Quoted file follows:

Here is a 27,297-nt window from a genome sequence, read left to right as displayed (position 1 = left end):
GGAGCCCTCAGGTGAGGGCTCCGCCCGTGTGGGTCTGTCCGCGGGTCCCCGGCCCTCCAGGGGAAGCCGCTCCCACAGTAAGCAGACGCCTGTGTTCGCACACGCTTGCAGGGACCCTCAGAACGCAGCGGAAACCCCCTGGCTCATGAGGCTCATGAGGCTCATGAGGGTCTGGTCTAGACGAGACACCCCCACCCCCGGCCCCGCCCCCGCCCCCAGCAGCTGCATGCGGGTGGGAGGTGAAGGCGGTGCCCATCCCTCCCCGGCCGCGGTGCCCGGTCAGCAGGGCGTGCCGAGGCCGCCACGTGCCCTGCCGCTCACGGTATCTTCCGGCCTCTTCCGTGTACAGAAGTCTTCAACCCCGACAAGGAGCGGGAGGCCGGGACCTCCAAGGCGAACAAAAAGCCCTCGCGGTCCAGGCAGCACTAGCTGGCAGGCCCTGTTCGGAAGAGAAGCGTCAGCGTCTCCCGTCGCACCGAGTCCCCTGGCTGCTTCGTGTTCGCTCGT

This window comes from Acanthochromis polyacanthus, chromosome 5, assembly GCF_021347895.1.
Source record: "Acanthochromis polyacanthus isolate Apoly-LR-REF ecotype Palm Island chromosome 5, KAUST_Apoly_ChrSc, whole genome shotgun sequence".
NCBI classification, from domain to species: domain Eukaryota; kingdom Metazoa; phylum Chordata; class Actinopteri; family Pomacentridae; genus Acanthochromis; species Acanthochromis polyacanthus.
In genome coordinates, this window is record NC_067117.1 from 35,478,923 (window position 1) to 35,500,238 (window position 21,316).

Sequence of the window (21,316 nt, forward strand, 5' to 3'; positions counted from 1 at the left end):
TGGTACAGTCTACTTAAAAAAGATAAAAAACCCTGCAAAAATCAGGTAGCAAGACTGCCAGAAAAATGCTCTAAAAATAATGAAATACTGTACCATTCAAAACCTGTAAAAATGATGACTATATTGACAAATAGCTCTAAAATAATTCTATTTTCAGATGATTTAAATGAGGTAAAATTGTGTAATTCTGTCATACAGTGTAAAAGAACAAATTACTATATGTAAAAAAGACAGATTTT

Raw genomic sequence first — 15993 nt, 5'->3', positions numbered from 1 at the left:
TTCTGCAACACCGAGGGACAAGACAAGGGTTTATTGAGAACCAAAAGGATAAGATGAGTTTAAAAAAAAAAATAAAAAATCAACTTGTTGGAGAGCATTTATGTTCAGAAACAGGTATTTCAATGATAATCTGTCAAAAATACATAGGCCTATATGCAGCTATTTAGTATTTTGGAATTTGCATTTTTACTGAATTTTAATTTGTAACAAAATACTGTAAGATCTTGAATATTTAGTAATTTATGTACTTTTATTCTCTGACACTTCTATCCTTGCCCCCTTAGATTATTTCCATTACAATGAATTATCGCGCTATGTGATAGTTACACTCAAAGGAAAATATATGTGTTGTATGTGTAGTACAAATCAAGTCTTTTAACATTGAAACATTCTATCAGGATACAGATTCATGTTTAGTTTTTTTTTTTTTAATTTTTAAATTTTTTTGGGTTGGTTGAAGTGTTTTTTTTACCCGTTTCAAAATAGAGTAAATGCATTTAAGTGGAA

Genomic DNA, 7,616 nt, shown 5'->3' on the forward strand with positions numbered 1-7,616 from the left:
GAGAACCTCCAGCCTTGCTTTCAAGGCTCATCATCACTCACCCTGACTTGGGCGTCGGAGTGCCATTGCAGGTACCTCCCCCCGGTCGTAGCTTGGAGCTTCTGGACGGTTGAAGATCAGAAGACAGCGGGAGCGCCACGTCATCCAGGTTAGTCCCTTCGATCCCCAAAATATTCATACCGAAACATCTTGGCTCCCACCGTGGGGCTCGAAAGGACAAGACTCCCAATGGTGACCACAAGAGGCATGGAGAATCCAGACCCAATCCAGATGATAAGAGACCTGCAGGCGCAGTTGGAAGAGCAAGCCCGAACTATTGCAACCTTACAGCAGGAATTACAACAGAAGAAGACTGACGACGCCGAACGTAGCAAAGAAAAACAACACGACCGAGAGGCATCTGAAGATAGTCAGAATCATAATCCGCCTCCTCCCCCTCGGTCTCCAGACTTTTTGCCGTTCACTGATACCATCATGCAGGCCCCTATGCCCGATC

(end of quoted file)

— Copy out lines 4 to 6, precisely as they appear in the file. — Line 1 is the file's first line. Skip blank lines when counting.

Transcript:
Source record: "Acanthochromis polyacanthus isolate Apoly-LR-REF ecotype Palm Island chromosome 5, KAUST_Apoly_ChrSc, whole genome shotgun sequence".
NCBI classification, from domain to species: domain Eukaryota; kingdom Metazoa; phylum Chordata; class Actinopteri; family Pomacentridae; genus Acanthochromis; species Acanthochromis polyacanthus.
In genome coordinates, this window is record NC_067117.1 from 35,478,923 (window position 1) to 35,500,238 (window position 21,316).